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Touchpoints for somewhat nonspecific alternate history, redux?
tamtrible wrote in little_details
I asked about this here, and got lots of nice discussion about where I was failing at history, but very little on the part of what I was asking that really *was* a little detail. So, I figured I'd try again, *just* asking that part.

I'm toying with a story idea, and rather than either set it in an entirely fictional world, or set it in the real world and pretend the presence of magic wouldn't alter history in a lot of different ways, I figure I'd kind of aim for "obviously this world, but different"--for example, I was thinking of having the major language and dominant country of the British Isles be named after the Saxons instead of the Angles (that is, Saxon and Saxony instead of English and England)

I'm not sure how to search this, it... relies a lot on what people would find plausible and/or recognize, rather than on objective fact.

The hard, absolute difference between that world and this is the presence of magic--specifically, magical items of varying descriptions that are made from living people (the process kills them, it's generally done on those who were dying anyways for whatever reason), as well as a fraction of the population (probably in the neighborhood of 1%) who can both make such items, and recognize the general nature of any that exist.

The story will probably be set somewhere in the neighborhood of the Enlightenment or the early industrial revolution, in part because I didn't want to do Yet Another Vaguely Medieval Fantasy Story.

There may or may not be some difference in how Christianity took over Europe (I still think it's likely that there were a few pockets of "paganism" that there weren't in our own timeline), but the general arc of history (Roman empire, dark ages, Renaissance, and so on) were about the same. But there would be a lot of one-off differences between our timeline and theirs in terms of who won a particular battle, who had what children, and so on.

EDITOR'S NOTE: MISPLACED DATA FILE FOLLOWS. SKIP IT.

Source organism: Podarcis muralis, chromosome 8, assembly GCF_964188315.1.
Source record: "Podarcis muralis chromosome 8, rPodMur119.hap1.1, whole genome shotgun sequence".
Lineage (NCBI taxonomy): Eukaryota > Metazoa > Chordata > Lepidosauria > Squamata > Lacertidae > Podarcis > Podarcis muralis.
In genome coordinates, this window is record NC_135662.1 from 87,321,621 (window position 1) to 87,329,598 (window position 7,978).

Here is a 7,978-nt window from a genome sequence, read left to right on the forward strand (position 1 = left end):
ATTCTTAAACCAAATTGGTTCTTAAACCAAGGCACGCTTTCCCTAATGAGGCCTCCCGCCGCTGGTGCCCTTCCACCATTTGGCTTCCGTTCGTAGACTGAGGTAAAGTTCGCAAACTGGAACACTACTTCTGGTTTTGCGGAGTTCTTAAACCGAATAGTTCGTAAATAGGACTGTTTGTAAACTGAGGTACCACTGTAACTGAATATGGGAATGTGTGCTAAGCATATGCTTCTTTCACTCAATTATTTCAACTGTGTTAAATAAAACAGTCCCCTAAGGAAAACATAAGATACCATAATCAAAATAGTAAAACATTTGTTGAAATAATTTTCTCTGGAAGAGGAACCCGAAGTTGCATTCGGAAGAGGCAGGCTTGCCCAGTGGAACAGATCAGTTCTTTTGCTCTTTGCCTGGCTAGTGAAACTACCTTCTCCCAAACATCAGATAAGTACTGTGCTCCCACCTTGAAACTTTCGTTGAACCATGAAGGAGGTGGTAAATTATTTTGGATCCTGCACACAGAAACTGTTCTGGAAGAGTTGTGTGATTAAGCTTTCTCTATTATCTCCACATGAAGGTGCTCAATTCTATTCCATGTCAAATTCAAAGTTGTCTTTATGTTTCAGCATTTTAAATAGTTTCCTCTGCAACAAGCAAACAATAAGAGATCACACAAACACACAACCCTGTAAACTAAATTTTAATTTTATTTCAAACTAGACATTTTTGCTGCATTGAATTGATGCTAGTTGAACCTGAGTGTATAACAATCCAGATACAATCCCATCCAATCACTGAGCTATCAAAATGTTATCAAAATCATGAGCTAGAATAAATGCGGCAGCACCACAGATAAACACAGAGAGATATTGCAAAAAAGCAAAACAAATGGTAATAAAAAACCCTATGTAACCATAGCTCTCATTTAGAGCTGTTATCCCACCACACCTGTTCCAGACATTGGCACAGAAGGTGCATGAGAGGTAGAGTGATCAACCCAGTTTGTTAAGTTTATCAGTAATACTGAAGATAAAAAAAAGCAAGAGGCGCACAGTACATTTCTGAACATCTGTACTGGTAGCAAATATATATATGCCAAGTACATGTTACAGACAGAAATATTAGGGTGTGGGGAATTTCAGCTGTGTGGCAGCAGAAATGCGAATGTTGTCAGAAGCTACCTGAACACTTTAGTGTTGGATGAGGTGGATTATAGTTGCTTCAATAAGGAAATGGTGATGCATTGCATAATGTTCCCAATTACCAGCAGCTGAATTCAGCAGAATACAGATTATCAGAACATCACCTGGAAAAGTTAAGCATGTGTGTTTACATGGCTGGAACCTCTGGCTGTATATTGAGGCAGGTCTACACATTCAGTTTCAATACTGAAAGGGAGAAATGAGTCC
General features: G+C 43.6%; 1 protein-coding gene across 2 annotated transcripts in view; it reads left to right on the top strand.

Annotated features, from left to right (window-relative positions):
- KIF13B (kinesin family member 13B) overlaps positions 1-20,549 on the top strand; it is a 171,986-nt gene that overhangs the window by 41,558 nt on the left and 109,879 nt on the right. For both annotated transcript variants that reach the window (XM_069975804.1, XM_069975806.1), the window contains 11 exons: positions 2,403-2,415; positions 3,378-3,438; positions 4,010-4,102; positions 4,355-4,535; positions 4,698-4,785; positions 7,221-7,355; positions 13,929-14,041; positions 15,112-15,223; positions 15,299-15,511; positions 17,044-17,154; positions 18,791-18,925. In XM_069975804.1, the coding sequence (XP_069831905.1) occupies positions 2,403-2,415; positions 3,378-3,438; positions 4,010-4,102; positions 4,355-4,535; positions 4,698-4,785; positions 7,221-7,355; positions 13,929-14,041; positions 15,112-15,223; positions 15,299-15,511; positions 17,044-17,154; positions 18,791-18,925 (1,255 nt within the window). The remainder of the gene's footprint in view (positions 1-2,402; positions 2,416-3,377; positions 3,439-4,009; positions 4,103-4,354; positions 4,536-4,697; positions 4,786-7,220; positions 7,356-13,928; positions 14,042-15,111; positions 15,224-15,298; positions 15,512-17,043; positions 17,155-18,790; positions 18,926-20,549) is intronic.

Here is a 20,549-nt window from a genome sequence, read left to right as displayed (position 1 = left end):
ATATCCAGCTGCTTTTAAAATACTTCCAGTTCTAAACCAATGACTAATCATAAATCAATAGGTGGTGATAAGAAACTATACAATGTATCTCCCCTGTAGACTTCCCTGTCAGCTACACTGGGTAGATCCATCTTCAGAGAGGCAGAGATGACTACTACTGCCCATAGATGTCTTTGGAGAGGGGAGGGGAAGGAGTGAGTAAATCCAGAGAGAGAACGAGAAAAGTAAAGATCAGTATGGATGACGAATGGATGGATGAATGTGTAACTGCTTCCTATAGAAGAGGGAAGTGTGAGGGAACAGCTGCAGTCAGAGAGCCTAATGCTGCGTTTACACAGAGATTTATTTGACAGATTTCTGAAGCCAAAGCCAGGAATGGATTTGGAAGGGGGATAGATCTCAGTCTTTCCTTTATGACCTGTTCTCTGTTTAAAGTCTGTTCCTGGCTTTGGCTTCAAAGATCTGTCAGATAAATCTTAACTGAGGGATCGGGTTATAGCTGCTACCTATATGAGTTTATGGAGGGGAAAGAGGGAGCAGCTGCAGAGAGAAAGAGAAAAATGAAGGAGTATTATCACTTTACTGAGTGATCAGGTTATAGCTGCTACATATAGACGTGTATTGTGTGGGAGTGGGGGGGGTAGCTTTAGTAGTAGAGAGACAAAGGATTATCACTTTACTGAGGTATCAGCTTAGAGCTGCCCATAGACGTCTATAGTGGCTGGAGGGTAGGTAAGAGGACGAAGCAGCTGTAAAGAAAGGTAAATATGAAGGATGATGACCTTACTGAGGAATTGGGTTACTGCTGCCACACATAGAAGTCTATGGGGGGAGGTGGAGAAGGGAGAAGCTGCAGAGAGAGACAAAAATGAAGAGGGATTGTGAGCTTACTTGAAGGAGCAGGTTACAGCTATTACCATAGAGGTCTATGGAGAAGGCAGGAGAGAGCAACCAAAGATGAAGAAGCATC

Any thoughts for specific, concrete, simple little things that might plausibly be different between this world and our own at the same point in history? I'm thinking things like different (but recognizable) names for the nations/regions/cities/etc (a la my England/Saxony example), differences in national/empiric boundaries (for example, might Scotland still be an entirely separate country?), and the like. Also, any that you think might be "attractive" to me but strike you as completely improbable would be good, so I know what to avoid. I don't want to throw my readers out of the story...

I think you may have trouble getting the kind of answers you're looking for; if you change who won a battle or who had what children (assuming you're talking about royal lines), you change _everything_ that comes afterwards. If Arthur survives long enough to have a son, for example, the reformation in England is going to happen in a totally different way; not at all, or sooner and more sincerely, or more violently. History isn't a straight line, with events being mere sideshows; events in history determine the future course of the timeline, so changing one "small" thing is probably not going to a matter of just having a different name for a place, it's going to rewrite everything that comes after it. Basically, there isn't really any such thing as a one-off historical event which has no other effects
Which is not to say you're not going to be able to write the story you want to write; you're just going to have to do an _awful_ lot of handwaving, or be very vague, or limit your changes to very minor ones and hope your readers don't think too hard about alternate timelines.

I'm aiming for "similar vague arc of history", rather than "everything turned out identical". For example, I probably won't go into the genealogy of the monarchs of England (I'm probably going with Anglia, as suggested below), but will instead pull a likely-sounding name out of my hat. I'm just aiming for enough hints that you will conclude you're on a world that is, at least geographically, basically ours.

Well, if you named England Saxony you would run into the problem with the other (German) Saxony and considering the importance of Saxony throughout the Middle Ages all the way into modern times you would have to change a lot of European history.

Changing the name of England sounds doable but maybe not to Saxony because that name is linked to a lot of history and a lot of well-known historical personalities and offices (the Duke of Saxony for example was one of the prince electors of the Holy Roman Empire).

Maybe condensed to Saxland, if that doesn't sound odd, the way Angleland was condensed to England, and the original Saxon territories were likewise condensed (Wessex, Sussex, Essex)?

I got a few good suggestions downthread a bit. Good point about the other Saxony, which I obviously didn't know about [g].

Edited at 2014-04-09 03:41 am (UTC)